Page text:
YESTERDAY'S Queen's Speech on the UK government's legislative programme for the next year contained more than had been expected.
There are 29 Bills with the promise of more to come, so MPs can expect a busy time. Advance briefing by the government had concentrated on immigration and security measures and as a result Mr Blair got the kind of headlines he wanted, the Sun's “Blair: I'll Tighten Borders” for example. Although five of the Bills listed in the Speech are the responsibility of the Home Ofice, its anticipated major Terrorism Bill is not among them. Before bringing this forward Home Secretary John Reid will want to be sure that he has enough support for an extension of detention without trial beyond 28 days to avoid another embarrassing defeat on this issue. There are proposals for legislation on climate change, pensions, road pricing, the London Crossrail project and reorganisation of child support.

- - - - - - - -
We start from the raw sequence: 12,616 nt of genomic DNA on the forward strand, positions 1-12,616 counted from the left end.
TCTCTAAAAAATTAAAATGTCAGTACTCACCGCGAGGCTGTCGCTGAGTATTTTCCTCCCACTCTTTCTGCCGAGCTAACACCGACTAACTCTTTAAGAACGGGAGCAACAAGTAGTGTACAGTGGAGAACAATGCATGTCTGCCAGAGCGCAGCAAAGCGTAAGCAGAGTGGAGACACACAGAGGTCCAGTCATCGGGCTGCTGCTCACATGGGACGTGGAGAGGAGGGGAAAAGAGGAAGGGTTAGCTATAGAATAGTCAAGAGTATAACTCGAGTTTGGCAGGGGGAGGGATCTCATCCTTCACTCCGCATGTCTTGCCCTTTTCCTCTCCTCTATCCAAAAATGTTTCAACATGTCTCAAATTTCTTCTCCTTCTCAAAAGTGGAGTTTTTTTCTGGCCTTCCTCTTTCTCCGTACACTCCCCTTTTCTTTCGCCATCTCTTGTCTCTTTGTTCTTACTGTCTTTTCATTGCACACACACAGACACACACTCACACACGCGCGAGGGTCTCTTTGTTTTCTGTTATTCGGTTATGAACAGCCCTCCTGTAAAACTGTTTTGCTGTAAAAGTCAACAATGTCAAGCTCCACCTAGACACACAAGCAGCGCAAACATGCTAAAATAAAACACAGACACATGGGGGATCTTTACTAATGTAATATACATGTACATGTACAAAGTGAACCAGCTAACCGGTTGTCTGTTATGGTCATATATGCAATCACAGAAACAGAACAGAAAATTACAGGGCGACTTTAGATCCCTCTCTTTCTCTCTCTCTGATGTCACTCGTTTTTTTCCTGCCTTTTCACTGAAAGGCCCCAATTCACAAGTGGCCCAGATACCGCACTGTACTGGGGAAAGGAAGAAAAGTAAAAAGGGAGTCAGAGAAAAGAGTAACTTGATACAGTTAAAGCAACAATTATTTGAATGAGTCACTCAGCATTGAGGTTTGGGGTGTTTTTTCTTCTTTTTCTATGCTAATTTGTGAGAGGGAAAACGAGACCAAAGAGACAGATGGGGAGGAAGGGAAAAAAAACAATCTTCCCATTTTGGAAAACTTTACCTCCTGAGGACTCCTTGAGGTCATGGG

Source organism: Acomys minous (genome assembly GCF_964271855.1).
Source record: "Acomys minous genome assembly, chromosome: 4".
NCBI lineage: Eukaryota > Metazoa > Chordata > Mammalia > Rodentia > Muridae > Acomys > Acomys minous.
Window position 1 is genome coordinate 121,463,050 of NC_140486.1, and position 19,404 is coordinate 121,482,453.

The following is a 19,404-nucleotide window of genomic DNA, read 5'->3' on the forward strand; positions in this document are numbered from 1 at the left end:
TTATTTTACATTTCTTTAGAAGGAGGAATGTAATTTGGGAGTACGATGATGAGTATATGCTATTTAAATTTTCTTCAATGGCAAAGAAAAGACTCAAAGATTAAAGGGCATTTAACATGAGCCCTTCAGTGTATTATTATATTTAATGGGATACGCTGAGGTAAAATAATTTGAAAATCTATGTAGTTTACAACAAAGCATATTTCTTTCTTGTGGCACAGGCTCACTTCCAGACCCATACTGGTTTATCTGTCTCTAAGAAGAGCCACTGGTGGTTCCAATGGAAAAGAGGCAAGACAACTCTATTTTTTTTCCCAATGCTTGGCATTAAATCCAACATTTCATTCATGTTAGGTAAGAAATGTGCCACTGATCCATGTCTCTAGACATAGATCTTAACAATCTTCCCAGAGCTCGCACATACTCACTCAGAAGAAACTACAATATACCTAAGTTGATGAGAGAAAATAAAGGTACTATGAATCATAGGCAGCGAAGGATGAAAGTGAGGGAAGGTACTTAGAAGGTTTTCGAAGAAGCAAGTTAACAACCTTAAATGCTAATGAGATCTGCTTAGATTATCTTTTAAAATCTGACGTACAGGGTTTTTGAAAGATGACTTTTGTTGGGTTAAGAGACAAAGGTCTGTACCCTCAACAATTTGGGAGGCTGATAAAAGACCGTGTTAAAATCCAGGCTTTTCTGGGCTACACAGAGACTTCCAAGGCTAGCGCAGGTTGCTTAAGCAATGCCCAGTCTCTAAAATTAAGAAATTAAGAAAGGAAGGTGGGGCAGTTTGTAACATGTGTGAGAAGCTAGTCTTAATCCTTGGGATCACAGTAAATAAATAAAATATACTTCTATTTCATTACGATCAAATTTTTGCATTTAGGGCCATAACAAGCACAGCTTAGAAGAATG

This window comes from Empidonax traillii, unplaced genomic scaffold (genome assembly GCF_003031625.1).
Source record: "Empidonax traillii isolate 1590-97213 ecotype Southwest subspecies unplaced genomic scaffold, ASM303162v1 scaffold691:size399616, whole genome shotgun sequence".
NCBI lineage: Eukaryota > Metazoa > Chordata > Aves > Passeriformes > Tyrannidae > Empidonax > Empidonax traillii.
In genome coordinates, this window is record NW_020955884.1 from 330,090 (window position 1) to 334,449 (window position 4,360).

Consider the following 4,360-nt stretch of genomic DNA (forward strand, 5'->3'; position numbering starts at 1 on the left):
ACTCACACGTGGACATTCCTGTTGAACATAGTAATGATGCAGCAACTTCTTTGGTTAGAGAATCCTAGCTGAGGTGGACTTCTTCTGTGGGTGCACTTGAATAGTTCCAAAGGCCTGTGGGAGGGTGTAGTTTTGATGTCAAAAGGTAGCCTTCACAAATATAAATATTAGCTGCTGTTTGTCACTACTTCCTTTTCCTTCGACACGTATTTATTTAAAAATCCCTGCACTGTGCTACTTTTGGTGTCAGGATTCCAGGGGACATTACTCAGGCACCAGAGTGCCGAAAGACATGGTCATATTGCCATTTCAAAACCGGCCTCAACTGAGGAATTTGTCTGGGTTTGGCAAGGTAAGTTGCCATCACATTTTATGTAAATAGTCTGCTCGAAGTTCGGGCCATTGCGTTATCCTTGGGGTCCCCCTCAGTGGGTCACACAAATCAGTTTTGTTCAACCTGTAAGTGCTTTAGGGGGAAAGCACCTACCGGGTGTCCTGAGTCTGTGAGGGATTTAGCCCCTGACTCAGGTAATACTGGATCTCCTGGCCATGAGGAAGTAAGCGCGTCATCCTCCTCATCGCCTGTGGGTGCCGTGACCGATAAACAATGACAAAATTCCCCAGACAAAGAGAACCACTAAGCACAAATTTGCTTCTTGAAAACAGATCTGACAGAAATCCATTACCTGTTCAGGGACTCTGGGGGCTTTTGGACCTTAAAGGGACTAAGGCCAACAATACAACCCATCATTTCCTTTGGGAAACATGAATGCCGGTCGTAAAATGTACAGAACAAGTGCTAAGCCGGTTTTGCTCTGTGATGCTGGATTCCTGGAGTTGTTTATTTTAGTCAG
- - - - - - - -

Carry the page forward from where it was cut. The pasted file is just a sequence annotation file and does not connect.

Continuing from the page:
Reform of the House of Lords makes its annual appearance with a promise of a White Paper by early next month and a vote in January.
But there is an air of unreality about this Queen's Speech.
Although the Prime Minister must surely have consulted Gordon Brown about its contents, the fact remains that Tony Blair's influence on the progress of the legislation and the compromises that have to be made as it passes through Parliament will be diminished month by month as the time for his departure draws closer.


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